Today is Independence Day in the United States; it is also the anniversary of the birth, in 1883, of the cartoonist Rube Goldberg. Although he was a newspaper political cartoonist, and won a Pulitzer Prize for this work, he is most widely remembered for his cartoons of “Rube Goldberg Machines” that used a convoluted, chain reaction process to carry out a simple task. In honor of Goldberg’s birthday, and of Independence Day, Google has a Rube Goldberg version of their logo, on the main search page. Click on the “Stars and Stripes” arrow at the left to see how the skyrocket is launched.
It’s official. For many years, there have been official state flowers, state birds, state songs, and so on. Now the New York Times is reporting that Wisconsin is the first to have an official state bacterium. The recipient of this unique honor was Lactococcus lactis, the organism used to make several kinds of cheese. (Wisconsin produces more cheese than any other state. Another bill is pending to make cheese the official state snack.) As the Times article points out, there are numerous other official state things: Texas has a state vehicle, and Pennsylvania a state toy. One wonders where this all might end.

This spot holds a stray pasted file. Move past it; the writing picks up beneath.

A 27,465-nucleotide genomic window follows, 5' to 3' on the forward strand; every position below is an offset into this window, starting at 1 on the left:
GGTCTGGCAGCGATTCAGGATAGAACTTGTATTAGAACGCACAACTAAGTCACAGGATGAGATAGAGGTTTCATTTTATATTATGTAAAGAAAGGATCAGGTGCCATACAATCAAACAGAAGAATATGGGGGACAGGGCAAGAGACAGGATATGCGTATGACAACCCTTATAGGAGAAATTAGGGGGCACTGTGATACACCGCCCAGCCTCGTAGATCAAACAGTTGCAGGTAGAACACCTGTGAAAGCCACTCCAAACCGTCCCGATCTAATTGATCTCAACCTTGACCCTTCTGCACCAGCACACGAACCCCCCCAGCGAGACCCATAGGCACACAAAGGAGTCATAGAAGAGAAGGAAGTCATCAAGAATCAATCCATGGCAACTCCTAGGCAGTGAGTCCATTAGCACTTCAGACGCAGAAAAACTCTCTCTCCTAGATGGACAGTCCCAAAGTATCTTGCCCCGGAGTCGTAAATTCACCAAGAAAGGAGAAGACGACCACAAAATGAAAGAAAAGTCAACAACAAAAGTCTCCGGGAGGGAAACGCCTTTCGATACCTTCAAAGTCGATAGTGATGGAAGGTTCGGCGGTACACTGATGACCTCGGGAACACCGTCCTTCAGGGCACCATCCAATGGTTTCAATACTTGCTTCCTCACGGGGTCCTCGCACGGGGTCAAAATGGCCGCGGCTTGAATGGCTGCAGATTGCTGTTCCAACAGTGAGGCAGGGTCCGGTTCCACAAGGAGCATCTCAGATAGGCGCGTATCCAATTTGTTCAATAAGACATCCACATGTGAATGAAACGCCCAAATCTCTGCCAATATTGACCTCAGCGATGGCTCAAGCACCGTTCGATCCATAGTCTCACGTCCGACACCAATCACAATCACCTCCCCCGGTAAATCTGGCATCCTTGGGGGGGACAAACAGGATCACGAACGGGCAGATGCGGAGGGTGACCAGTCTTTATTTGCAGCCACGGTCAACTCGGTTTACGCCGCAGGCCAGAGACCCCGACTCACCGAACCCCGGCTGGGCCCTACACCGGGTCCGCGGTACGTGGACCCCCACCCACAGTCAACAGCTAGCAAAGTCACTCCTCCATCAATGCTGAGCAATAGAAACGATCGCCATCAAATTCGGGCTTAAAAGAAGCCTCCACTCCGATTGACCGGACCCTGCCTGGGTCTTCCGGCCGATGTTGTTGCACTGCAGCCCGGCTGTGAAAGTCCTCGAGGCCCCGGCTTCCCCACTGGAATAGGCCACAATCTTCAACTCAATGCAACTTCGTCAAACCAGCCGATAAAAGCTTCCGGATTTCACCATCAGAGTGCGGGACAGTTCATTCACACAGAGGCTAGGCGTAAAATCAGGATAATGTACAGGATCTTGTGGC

The New Scientist also has a report on this development on its “Short, Sharp Science” blog. In case this becomes the next big thing, they have suggestions for appropriate microbes for different states. My personal favorites: for California, Clostridium botulinum, the organism responsible for botulism and BoTox; for Kansas, in honor of its continued efforts to resist the teaching of evolution, methicillin-resistant Staphylococcus aureus [MRSA].
Since it is April 1, I can’t fail to mention one of the best all-time April Fool gags, the BBC’s 1957 Panorama broadcast on the spaghetti harvest in the Ticino area of Switzerland, narrated by the very distinguished and golden-voiced Richard Dimbleby, CBE. They reported a bumper crop, owing to the mild winter and the effective control of the pasta weevil. As Dimbleby explained, spaghetti growing in Switzerland was mostly a family affair, not carried out on such a vast scale as in Italy. “Many of you, I’m sure, will have seen pictures of the vast spaghetti plantations in the Po valley.”
It generated a flood of calls and letters to the BBC; a few were from habitually cranky people who couldn’t get it, but the majority were from people who wanted to know where they could get their own spaghetti bushes. (The English have always been avid gardeners.) As the BBC notes in its account, “Spaghetti is not a widely-eaten food in the UK and is considered by many as an exotic delicacy.” (Remember this is in 1957.)
The BBC’s page about the program is here. It has a video link, but it requires either Windows Media Player or RealPlayer. Fortunately, there is a version on YouTube. The whole thing is carried off with amazing panache. I’ve seen it dozens of times, and I still find it very funny. (That probably explains a lot.)